Heavy rains have caused historic flooding for much of Missouri, impacting homes, neighborhoods, roads, and even entire towns throughout the state. Flood waters have also caused damage at some Missouri Department of Conservation (MDC) conservation areas, particularly to roads, boat ramps, buildings, and other infrastructure.
Image: Deer typically move to higher ground to avoid flooding and are also strong swimmers. (Source, MDC)
Wildlife, however, is well adapted to extreme weather conditions. Regarding wildlife and flooding, MDC Furbearer Biologist Laura Conlee explained most wild animals move to higher ground when areas begin to flood.
“Many species have the ability to move to higher ground and can avoid flooding and high waters,” she said. “Although there are likely to be localized negative impacts, wildlife populations generally recover over time from these types of extreme natural events.”
MDC Deer Biologist Barb Keller echoed the same message.
“Deer and elk are pretty resilient to these types of events because they’re mobile, and in most cases, move to high ground as flood waters rise,” Keller explained. “Deer and elk are also strong swimmers and are occasionally sighted swimming across rivers as large as the Mississippi and Missouri.”
Keller added that deer fawns and elk calves would certainly be more vulnerable to extreme weather events such as flooding, but the peak timing for elk calving and deer fawning is still a few weeks away.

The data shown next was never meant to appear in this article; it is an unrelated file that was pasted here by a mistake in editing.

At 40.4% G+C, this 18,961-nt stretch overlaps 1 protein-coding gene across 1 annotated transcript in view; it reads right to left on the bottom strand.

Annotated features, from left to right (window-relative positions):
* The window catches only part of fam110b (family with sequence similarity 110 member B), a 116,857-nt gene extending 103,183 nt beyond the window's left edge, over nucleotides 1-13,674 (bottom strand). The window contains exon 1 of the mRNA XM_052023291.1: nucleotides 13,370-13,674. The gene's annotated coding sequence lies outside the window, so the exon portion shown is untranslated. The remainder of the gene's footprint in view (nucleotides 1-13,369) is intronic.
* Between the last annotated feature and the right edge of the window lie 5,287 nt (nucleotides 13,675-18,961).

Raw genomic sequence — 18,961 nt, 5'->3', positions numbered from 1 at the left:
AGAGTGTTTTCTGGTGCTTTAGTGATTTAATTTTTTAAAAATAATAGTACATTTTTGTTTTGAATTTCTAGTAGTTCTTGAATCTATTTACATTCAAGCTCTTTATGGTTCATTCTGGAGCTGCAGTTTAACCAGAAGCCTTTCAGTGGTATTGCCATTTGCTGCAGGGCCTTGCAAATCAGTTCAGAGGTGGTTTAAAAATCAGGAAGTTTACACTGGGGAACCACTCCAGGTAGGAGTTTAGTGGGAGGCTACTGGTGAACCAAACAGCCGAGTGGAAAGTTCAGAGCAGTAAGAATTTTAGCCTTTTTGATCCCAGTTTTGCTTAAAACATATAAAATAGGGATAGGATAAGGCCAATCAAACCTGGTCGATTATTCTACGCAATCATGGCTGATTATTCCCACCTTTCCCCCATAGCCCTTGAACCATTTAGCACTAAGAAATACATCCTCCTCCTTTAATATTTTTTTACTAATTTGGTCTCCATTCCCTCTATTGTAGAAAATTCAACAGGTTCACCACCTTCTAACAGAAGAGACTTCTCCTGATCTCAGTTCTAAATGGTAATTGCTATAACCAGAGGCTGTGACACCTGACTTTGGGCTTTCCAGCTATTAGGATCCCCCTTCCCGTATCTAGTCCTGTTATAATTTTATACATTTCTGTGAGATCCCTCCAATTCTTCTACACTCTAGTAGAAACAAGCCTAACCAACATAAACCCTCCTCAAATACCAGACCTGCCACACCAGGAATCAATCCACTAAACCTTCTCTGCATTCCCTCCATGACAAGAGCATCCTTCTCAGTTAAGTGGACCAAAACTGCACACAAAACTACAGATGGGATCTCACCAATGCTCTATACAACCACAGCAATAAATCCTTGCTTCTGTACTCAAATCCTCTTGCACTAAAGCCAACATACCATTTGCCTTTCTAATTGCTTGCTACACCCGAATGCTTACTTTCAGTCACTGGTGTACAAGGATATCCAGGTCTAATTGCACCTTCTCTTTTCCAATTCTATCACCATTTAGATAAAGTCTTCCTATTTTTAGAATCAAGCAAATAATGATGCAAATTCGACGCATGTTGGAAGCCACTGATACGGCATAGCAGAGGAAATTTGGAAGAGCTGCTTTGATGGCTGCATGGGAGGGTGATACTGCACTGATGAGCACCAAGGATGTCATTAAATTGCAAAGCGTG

"Anytime we have a big rainfall event during spring, it’s never a good thing for turkey nesting success," said MDC Turkey Biologist Jason Isabelle.
“That being said, this spring’s flooding does not necessarily mean that we’re in for a poor hatch this year,” Isabelle said. “Weather over the next 4-6 weeks will still have a big influence on the success of this year’s hatch.”
Missouri fish are well adapted to flooding and MDC Fisheries Division Chief Brian Canaday noted the state’s fish populations are resilient.
“During floods, some fish move long distances, while others find refuge in local habitat such as root wads, logs, boulders, and flooded back waters,” he said.
Canaday added that fishing in Missouri will continue to be good.
“Your favorite fishing spot may look different after the flood, but the fish are still there and fishing will still be good in Missouri’s lakes, rivers, and streams,” he said.
As waters recede over the next few days, MDC staff will continue to assess impacts of flooding at MDC facilities, conservation areas, hatcheries, and accesses.
Before visiting conservation areas around state, check the MDC website for area closures due to flooding under CHECK FOR CLOSINGS at mdc.mo.gov.
Content, includiing image, for this post provided by the Missouri Department of Conservation [Website]